Session Time: 4:30pm-5:30pm
Presentation Time: 4:55pm-5:00pm
*Purpose: Cardiac disease is a leading cause of morbidity and mortality in the first year after liver transplantation (LT) and pre-transplant identification is vital to post-transplant outcomes. However, clear evidence-based practice guidance for cardiac risk assessment in LT candidates is lacking. We sought to characterize current practice patterns across transplant centers.
*Methods: We surveyed 117 LT programs across the United States using Research Electronic Database Capture (REDCap). The survey addressed personnel involved, protocols utilized, and specific modalities used in risk assessment and diagnosis of coronary artery disease (CAD) and cardiac function.
*Results: Of 61 responses, the majority (72%) of programs had a written protocol for risk assessment. 36 programs utilized a dedicated cardiologist for risk stratification, and 50% were involved in selection meeting. Most (70%) programs involved an anesthesiologist in risk stratification; 73% of these were involved in selection meeting. For assessment of cardiac risk, 92% of programs utilized a risk-based approach. The most commonly used risk factors were prior MI/stroke (89%), revascularization (89%), diabetes (87%), age (84%), and smoking (80%); only 56% used NASH as a risk factor. The age threshold to trigger additional testing ranged from 30-70 years old with caveats based on specific risk factors. For non-invasive testing in CAD, most programs used EKG (84%) and dobutamine stress echocardiography (80%). Less than half (49%) used single-photon emission computed tomography and only 30% routinely used coronary computed tomography angiography. Over half (52%) deferred invasive coronary angiography as the last test prior to listing, however only 8 (13%) programs had a specific protocol for management of identified CAD. For cardiac function, nearly all programs (93%) obtained an echocardiogram, though only 8 (13%) programs routinely utilized myocardial deformation imaging; 56% specifically used DSE for this indication. Finally, most programs repeated assessment for both CAD and cardiac function (85% and 89%, respectively) though time interval varied from < 6 months to > 2 years.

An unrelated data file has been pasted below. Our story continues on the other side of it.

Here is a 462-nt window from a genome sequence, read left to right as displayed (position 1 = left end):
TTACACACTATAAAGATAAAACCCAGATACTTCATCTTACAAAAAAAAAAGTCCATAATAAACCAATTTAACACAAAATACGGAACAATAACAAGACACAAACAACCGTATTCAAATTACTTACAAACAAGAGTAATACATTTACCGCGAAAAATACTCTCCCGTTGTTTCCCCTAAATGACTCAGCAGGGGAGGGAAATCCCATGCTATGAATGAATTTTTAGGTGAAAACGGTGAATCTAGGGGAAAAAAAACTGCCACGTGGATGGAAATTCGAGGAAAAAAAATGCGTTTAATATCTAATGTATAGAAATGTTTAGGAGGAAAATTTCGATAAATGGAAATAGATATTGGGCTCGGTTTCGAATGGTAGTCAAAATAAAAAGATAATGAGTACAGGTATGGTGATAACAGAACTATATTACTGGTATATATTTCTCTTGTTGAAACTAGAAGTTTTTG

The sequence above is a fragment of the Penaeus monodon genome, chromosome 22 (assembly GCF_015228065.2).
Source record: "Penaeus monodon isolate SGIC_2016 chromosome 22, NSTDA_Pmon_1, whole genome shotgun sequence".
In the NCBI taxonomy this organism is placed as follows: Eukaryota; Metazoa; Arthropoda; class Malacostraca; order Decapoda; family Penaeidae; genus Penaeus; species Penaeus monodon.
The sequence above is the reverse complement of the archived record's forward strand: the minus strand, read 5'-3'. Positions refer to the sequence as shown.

*Conclusions: Practice patterns for cardiac risk assessment in LT candidates are heterogeneous across the country and do not reflect current evidence-based recommendations (Figure). This represents an area ripe for standardization to improve identification of cardiac disease and optimize risk for cardiac events after transplant.
To cite this abstract in AMA style:Barman P, Chadha R, VanWagner L. Cardiac Risk Assessment in Liver Transplant Candidates: Survey of National Practice Patterns [abstract]. Am J Transplant. 2021; 21 (suppl 3). https://atcmeetingabstracts.com/abstract/cardiac-risk-assessment-in-liver-transplant-candidates-survey-of-national-practice-patterns/. Accessed July 24, 2021.
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